An unfortunate fact is that misinterpretation of this press release will give false hope to some for a "miracle cure" while for others it'll produce further skepticism about modern medicine (which is not always misplaced). But, hey, it's obesity, and such a hot topic helps sell papers. The reality is that this is simply a piece of information about a previously unknown regulation point in a very complex network regulators and feedback loop. It's almost certain that at least SOME of the population would benefit from therapies utilizing this information, it just remains to be seen who exactly those are and how we will identify them.

  8. Greg, Thanks for your thoughtful and analytical response. You are clearly reading these press releases more carefully than I am.

  9. Mark and Greg - I found your comments interesting. What Regina wrote was quite interesting also.

    Maybe you can help me. I am 58, and in the last 3 years since my father died and my going through menopause, have put on 25 kg. The psychological effect of seeing his body (predominantly a skeleton with skin stretched over it) so thin, created an imbalance in my life. I survived on cups of tea and bread rolls throughout the day and ate very little protein, and vegetables etc. For a while now I have been eating better, yet still very small portions, and no junk food. Can't for the word of me lose that weight, and searching frantically for something, that's how I stumbled over this site. Yes I exercise.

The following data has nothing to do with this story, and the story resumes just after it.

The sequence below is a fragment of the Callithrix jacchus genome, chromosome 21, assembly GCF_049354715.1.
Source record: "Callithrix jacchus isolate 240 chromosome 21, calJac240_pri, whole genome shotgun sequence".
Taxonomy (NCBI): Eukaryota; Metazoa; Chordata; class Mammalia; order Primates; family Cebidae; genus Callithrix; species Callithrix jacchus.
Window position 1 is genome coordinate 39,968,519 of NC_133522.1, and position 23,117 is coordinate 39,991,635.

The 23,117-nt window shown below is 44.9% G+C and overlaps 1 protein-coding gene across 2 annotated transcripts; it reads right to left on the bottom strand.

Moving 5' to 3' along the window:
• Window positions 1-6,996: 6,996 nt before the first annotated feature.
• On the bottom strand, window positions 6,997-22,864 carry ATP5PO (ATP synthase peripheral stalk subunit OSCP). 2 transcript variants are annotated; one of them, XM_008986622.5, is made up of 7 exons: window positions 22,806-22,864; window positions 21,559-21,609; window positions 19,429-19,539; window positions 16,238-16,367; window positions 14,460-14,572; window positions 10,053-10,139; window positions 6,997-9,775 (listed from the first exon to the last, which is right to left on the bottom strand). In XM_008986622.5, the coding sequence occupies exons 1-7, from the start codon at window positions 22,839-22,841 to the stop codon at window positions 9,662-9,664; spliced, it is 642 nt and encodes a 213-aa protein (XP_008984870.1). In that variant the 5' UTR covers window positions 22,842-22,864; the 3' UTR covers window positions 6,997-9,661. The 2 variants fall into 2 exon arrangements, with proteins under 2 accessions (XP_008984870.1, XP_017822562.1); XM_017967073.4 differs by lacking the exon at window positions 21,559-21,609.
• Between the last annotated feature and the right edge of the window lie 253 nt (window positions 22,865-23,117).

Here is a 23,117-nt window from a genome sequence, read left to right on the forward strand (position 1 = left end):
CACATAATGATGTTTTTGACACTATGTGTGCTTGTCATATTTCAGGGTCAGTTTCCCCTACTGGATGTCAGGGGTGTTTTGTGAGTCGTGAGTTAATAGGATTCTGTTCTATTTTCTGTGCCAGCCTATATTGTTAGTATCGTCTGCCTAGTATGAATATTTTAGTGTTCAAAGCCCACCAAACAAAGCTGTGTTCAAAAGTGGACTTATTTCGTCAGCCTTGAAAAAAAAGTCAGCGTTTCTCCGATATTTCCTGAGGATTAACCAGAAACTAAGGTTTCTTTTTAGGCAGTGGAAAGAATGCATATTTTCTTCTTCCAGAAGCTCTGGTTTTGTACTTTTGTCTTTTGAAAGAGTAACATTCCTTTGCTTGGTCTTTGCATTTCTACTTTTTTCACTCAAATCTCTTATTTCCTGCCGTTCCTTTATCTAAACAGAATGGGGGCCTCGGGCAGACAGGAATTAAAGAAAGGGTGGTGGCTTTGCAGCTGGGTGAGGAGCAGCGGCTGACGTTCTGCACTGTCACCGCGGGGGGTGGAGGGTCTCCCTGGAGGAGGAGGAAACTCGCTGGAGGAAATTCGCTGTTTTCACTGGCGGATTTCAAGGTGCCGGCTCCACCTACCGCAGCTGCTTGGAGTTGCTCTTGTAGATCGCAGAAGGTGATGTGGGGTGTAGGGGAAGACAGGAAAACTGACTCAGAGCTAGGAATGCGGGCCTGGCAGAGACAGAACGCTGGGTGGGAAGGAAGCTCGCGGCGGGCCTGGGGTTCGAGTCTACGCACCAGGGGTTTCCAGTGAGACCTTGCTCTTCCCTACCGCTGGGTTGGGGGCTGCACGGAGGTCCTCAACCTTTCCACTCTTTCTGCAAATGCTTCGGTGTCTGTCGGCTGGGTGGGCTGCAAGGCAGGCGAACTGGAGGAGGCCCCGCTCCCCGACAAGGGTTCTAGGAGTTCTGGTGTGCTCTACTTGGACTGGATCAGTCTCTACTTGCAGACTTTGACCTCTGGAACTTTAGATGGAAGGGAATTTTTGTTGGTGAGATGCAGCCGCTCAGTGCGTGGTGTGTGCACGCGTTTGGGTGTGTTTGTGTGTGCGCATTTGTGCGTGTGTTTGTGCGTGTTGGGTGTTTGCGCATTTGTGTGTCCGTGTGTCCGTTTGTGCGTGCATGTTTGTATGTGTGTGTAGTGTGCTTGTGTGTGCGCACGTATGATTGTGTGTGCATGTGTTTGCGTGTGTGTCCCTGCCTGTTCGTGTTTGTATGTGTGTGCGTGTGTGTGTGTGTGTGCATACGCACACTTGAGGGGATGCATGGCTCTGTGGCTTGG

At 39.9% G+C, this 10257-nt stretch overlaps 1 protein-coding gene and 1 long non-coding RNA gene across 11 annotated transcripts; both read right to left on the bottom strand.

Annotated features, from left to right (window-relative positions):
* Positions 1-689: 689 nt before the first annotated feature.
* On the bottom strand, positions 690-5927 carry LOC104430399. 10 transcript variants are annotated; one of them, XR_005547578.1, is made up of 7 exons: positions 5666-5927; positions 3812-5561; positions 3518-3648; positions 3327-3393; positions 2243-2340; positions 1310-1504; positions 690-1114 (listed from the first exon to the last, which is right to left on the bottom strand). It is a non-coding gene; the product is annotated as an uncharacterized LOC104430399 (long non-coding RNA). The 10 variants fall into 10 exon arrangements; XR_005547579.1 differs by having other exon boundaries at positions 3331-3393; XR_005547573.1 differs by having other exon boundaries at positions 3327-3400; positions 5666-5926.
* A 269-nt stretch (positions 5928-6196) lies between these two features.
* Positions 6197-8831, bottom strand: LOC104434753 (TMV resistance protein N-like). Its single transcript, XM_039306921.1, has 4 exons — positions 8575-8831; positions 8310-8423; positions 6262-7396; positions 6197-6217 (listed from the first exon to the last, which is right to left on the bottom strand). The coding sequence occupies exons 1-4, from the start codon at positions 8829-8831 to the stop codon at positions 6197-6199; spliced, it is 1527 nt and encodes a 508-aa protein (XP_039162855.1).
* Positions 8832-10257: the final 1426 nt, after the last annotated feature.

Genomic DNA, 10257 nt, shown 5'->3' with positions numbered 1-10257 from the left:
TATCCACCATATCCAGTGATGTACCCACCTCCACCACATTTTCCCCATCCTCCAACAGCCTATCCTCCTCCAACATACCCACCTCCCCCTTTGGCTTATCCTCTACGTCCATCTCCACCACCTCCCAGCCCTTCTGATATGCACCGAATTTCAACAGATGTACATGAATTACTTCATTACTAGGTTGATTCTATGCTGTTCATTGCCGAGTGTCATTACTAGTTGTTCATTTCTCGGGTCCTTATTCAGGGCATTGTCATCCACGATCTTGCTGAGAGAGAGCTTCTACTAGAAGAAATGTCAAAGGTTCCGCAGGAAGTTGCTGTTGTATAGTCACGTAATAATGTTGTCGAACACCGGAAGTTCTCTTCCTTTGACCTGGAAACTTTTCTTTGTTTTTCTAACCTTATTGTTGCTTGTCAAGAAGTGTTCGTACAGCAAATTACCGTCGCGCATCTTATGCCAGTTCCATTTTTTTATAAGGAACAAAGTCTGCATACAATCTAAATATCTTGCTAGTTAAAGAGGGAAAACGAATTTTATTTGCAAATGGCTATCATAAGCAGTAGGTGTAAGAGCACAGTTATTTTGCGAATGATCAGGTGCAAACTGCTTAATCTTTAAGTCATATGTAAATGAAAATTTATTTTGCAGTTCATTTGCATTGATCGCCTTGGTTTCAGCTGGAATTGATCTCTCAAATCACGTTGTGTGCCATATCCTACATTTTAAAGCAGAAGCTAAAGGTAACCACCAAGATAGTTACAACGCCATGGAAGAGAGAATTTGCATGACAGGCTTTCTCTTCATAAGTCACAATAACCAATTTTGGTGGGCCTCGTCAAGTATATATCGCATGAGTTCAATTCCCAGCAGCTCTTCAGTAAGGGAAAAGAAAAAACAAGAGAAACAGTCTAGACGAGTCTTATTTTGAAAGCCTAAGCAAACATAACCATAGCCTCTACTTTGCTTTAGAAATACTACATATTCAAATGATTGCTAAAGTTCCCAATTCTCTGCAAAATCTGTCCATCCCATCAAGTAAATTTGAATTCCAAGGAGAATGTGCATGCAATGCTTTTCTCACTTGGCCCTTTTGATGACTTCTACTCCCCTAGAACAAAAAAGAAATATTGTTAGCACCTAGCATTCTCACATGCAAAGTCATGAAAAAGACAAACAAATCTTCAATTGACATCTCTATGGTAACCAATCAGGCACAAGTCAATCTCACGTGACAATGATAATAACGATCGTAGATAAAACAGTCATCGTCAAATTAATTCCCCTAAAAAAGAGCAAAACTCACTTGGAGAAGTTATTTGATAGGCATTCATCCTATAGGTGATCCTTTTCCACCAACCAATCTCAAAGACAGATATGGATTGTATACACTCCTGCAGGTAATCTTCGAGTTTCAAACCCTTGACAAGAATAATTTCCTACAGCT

10. What if the response is from an actual infection or virus. The result would be identical. I believe that many people are walking around with infections, bacteria and viruses. It is possible that many Americans are overweight because of these things that is causing inflamation which then causes in increase in CRP.

  11. Ivo Kattestaart5:53 PM

    What food in high doses causes inflammatory response and hart diseases? Its vegetable oils, like sunflower. Or worst Fast food fat. And we western people use a lot in our food chain. Indeed something to think about!

  12. Anonymous10:41 PM

    Great post.